US markets closed mixed and flat (SPY - 0.1%) with small caps fairing better closing in the green. Wall Street was weighed down by a drop in consumer and healthcare names, while financials rose modestly after two more Federal Reserve officials pushed towards the case for a rate hike. Yields on U.S. Treasurys edge higher a day ahead of Fed Chairwoman Janet Yellen's speech in Jackson Hole.
NEW YORK (Reuters) - U.S. stocks edged lower on Thursday, weighed down by a drop in consumer and healthcare names, while financials rose modestly after two more Federal Reserve officials pushed towards the case for a rate hike.
WASHINGTON (Reuters) - Volkswagen AG has agreed to spend more than $1.2 billion to compensate its 650 U.S. dealers for their losses from the German automaker's diesel emissions scandal, two sources briefed on the matter said on Thursday.
NEW YORK (Reuters) - The regulator of Fannie Mae and Freddie Mac unveiled on Thursday a program aimed at homeowners who are paying their mortgages on time but whose loan-to-value (LTV) ratios are too high to qualify for traditional refinance programs.
SAN FRANCISCO (Reuters) - Apple Inc issued a patch on Thursday to fix a dangerous security hole in iPhones and iPads after researchers discovered that a prominent United Arab Emirates dissident's phone had been targeted with a previously unknown method of hacking.
JACKSON HOLE, Wyo. (Reuters) - As central bankers converge on this mountain resort Thursday for an annual conference on monetary policy, a couple of top Federal Reserve officials took the chance to renew a push for interest-rate hikes, citing improvement in employment and inflation.
HOUSTON (Reuters) - Venezuela has not been able to import all the crude and fuel it needs this year to cover shortfalls at oilfields and refineries as state-run PDVSA struggles to pay suppliers on time, according to trade sources and internal company data seen exclusively by Reuters.
(Reuters) - The U.S. Securities and Exchange Commission fined 13 investment advisory firms on Thursday for spreading false claims made by the now-defunct F-Squared Investments Inc, which had been one of the largest marketers of investment products using exchange-traded funds.
WASHINGTON (Reuters) - New orders for U.S. manufactured capital goods rose for a second straight month in July as demand for machinery and a range of other products picked up, offering a tentative sign that a business spending downturn was starting to ease.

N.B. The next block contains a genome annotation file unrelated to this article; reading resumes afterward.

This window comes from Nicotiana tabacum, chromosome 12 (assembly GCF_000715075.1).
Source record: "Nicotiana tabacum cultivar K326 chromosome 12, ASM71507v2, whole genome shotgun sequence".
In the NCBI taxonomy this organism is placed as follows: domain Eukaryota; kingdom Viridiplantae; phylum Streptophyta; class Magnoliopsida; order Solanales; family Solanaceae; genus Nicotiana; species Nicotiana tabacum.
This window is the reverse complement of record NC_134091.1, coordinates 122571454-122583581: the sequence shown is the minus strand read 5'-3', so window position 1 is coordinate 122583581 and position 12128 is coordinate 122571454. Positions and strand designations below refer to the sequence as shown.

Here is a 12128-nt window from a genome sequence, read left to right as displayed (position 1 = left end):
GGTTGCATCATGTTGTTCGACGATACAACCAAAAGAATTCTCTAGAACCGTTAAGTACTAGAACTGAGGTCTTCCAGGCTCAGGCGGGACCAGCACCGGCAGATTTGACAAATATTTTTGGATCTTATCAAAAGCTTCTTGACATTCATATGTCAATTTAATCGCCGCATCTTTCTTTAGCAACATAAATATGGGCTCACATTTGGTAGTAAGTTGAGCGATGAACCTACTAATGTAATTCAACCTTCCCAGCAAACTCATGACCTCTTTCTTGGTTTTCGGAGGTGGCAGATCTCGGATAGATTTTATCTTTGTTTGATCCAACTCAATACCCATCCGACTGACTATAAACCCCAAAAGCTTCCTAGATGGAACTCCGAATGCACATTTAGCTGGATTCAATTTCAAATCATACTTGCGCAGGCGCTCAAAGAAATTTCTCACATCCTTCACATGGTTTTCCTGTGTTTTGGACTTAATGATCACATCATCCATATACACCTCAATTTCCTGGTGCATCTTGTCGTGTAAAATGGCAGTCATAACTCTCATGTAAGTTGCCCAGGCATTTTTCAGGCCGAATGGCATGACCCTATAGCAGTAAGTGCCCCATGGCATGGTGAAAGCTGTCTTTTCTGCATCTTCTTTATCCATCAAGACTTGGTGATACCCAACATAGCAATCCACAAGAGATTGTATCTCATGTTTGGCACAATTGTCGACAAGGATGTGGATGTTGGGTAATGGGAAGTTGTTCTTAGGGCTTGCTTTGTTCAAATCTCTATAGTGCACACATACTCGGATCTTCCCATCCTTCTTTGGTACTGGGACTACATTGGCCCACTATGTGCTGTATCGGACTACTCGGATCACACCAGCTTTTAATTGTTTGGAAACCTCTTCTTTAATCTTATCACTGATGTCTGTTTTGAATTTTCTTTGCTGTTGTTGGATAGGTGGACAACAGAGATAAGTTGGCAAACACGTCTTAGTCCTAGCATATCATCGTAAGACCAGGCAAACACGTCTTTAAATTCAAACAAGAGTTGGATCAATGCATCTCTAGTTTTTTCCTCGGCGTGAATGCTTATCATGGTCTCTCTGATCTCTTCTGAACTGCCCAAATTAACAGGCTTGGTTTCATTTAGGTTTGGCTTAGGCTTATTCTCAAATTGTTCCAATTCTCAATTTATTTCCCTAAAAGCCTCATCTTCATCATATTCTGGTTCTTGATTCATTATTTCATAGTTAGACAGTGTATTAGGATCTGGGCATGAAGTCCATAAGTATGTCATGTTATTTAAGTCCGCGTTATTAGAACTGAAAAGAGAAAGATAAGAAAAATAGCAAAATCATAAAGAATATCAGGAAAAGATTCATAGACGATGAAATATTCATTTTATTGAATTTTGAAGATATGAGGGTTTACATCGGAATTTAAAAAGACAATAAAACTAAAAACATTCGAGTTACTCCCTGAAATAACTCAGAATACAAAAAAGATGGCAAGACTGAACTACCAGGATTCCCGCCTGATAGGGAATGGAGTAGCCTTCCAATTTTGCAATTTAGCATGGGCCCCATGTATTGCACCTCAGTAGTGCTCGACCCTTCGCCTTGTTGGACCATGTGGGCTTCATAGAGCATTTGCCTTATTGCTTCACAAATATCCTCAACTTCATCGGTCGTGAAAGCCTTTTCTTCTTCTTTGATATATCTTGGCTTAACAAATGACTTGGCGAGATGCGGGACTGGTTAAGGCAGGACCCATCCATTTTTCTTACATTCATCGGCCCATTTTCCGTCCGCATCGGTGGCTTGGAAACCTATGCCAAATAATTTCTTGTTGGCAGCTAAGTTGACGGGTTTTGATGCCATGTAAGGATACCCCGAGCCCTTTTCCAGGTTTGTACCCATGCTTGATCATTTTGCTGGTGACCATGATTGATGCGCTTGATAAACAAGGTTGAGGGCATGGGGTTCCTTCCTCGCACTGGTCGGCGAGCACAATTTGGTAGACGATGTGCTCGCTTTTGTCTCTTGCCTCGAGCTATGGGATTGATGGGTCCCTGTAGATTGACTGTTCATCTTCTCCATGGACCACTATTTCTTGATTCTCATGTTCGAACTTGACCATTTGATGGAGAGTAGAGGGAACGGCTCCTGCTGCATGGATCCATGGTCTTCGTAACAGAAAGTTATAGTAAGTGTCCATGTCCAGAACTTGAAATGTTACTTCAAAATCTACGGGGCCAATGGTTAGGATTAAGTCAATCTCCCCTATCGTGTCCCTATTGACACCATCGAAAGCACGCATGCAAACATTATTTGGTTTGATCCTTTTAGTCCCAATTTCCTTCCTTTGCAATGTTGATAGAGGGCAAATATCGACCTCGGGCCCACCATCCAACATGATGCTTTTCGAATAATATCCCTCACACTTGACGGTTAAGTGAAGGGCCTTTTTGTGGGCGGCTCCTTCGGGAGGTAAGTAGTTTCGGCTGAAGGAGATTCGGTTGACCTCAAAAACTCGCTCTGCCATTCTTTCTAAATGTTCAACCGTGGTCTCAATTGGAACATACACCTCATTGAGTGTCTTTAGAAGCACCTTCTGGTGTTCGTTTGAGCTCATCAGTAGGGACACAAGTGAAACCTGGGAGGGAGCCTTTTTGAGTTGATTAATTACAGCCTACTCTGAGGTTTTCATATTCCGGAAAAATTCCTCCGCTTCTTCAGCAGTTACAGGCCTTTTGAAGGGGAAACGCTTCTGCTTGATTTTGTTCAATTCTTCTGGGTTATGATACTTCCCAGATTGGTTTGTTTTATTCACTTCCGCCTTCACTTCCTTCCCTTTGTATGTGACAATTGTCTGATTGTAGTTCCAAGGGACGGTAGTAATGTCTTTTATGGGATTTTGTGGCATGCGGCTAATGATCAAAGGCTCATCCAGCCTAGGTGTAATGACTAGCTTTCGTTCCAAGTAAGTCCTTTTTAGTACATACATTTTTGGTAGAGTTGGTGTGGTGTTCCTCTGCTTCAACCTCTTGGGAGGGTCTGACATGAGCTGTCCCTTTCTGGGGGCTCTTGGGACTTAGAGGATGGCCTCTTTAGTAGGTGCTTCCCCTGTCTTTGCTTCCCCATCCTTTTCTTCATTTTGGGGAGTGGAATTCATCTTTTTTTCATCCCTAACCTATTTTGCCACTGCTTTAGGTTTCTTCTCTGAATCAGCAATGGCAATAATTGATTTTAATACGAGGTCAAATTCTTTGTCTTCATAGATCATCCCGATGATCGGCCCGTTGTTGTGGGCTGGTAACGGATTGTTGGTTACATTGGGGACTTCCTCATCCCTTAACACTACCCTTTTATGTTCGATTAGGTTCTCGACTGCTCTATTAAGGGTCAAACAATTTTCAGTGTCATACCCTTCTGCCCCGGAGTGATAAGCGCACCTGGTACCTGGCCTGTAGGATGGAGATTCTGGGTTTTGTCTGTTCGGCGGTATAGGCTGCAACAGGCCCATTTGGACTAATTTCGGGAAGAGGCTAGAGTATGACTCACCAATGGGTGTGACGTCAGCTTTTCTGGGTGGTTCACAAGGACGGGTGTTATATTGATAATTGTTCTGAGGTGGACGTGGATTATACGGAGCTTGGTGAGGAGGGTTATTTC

NEW YORK (Reuters) - Oil prices rose on Thursday on speculation the dollar would drop on Friday's monetary policy speech by the U.S. Federal Reserve Chair, before paring gains on a Reuters interview with the Saudi Energy Minister that cast doubts about an OPEC output freeze.
Submitted by Charles Hugh-Smith via OfTwoMinds blog,
So when will the citizens wake up to the criminality of their government in favoring killer corporate opiates over safe natural painkillers?
Set your mindset to objective and come with me to the little-known but plucky nation of Lower Slobovia. The residents of Lower Slobovia have two choices when they are suffering from chronic pain:
1. A natural, non-addictive medication that they can grow themselves that has never caused a single fatality due to overdose, adverse reactions or mixing with other drugs (polypharmacy), or
2. synthetic opiates manufactured by pharmaceutical corporations that are highly addictive, trigger multiple adverse reactions, manifest dangerous polypharmaceutical attributes and have killed over 165,000 people in the past 15 years-- 28 times the nation's 5,790 combat deaths in recent military conflicts.
The corporations manufacturing and distributing the synthetic opiates as "safe" hid the truth about their medications from doctors, patients and the media: 'You Want a Description of Hell?' Oxycontin's 12-Hour Problem (via John F.) OxyContin's stunning success masked a fundamental problem: The drug wears off hours early in many people, a Los Angeles Times investigation found. OxyContin is a chemical cousin of heroin, and when it doesn't last, patients can experience excruciating symptoms of withdrawal, including an intense craving for the drug.
There was a troubling development at the end of July, when as we noted at the time, the largest US subprime auto lender delayed its Q2 earnings released due to "Accounting matters", an event which promptly raised red flags not only over the fate of the company (whose stock plunged as a result), but the entire US subprime auto space.